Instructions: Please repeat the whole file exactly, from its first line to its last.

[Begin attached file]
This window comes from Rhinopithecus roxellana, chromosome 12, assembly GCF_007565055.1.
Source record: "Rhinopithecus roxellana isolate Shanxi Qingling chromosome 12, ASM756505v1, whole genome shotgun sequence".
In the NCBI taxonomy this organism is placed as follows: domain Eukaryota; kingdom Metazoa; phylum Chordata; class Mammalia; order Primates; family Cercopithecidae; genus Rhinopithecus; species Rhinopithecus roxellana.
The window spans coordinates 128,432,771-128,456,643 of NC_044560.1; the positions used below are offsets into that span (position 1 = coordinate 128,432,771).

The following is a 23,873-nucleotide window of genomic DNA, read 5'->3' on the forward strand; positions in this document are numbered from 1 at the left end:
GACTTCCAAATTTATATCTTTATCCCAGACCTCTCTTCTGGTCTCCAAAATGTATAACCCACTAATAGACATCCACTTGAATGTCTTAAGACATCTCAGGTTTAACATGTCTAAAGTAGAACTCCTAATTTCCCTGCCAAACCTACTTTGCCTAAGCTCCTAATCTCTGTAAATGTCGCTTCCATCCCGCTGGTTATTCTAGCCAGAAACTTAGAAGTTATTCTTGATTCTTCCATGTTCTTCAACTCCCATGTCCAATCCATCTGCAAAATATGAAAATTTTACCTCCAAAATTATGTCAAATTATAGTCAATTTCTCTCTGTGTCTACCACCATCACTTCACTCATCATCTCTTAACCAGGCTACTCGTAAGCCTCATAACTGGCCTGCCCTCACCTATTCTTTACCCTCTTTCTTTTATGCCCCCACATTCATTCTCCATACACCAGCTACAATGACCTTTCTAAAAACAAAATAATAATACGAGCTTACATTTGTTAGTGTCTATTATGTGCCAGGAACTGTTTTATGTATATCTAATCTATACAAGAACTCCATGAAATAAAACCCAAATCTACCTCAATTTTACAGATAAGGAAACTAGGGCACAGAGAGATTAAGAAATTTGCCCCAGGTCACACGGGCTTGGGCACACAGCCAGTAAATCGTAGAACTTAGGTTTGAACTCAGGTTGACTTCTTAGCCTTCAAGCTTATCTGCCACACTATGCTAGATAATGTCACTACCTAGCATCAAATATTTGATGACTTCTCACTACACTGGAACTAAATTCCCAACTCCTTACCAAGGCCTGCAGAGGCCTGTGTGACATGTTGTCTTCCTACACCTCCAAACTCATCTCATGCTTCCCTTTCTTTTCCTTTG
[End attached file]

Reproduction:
This window comes from Rhinopithecus roxellana, chromosome 12, assembly GCF_007565055.1.
Source record: "Rhinopithecus roxellana isolate Shanxi Qingling chromosome 12, ASM756505v1, whole genome shotgun sequence".
In the NCBI taxonomy this organism is placed as follows: domain Eukaryota; kingdom Metazoa; phylum Chordata; class Mammalia; order Primates; family Cercopithecidae; genus Rhinopithecus; species Rhinopithecus roxellana.
The window spans coordinates 128,432,771-128,456,643 of NC_044560.1; the positions used below are offsets into that span (position 1 = coordinate 128,432,771).

The following is a 23,873-nucleotide window of genomic DNA, read 5'->3' on the forward strand; positions in this document are numbered from 1 at the left end:
GACTTCCAAATTTATATCTTTATCCCAGACCTCTCTTCTGGTCTCCAAAATGTATAACCCACTAATAGACATCCACTTGAATGTCTTAAGACATCTCAGGTTTAACATGTCTAAAGTAGAACTCCTAATTTCCCTGCCAAACCTACTTTGCCTAAGCTCCTAATCTCTGTAAATGTCGCTTCCATCCCGCTGGTTATTCTAGCCAGAAACTTAGAAGTTATTCTTGATTCTTCCATGTTCTTCAACTCCCATGTCCAATCCATCTGCAAAATATGAAAATTTTACCTCCAAAATTATGTCAAATTATAGTCAATTTCTCTCTGTGTCTACCACCATCACTTCACTCATCATCTCTTAACCAGGCTACTCGTAAGCCTCATAACTGGCCTGCCCTCACCTATTCTTTACCCTCTTTCTTTTATGCCCCCACATTCATTCTCCATACACCAGCTACAATGACCTTTCTAAAAACAAAATAATAATACGAGCTTACATTTGTTAGTGTCTATTATGTGCCAGGAACTGTTTTATGTATATCTAATCTATACAAGAACTCCATGAAATAAAACCCAAATCTACCTCAATTTTACAGATAAGGAAACTAGGGCACAGAGAGATTAAGAAATTTGCCCCAGGTCACACGGGCTTGGGCACACAGCCAGTAAATCGTAGAACTTAGGTTTGAACTCAGGTTGACTTCTTAGCCTTCAAGCTTATCTGCCACACTATGCTAGATAATGTCACTACCTAGCATCAAATATTTGATGACTTCTCACTACACTGGAACTAAATTCCCAACTCCTTACCAAGGCCTGCAGAGGCCTGTGTGACATGTTGTCTTCCTACACCTCCAAACTCATCTCATGCTTCCCTTTCTTTTCCTTTG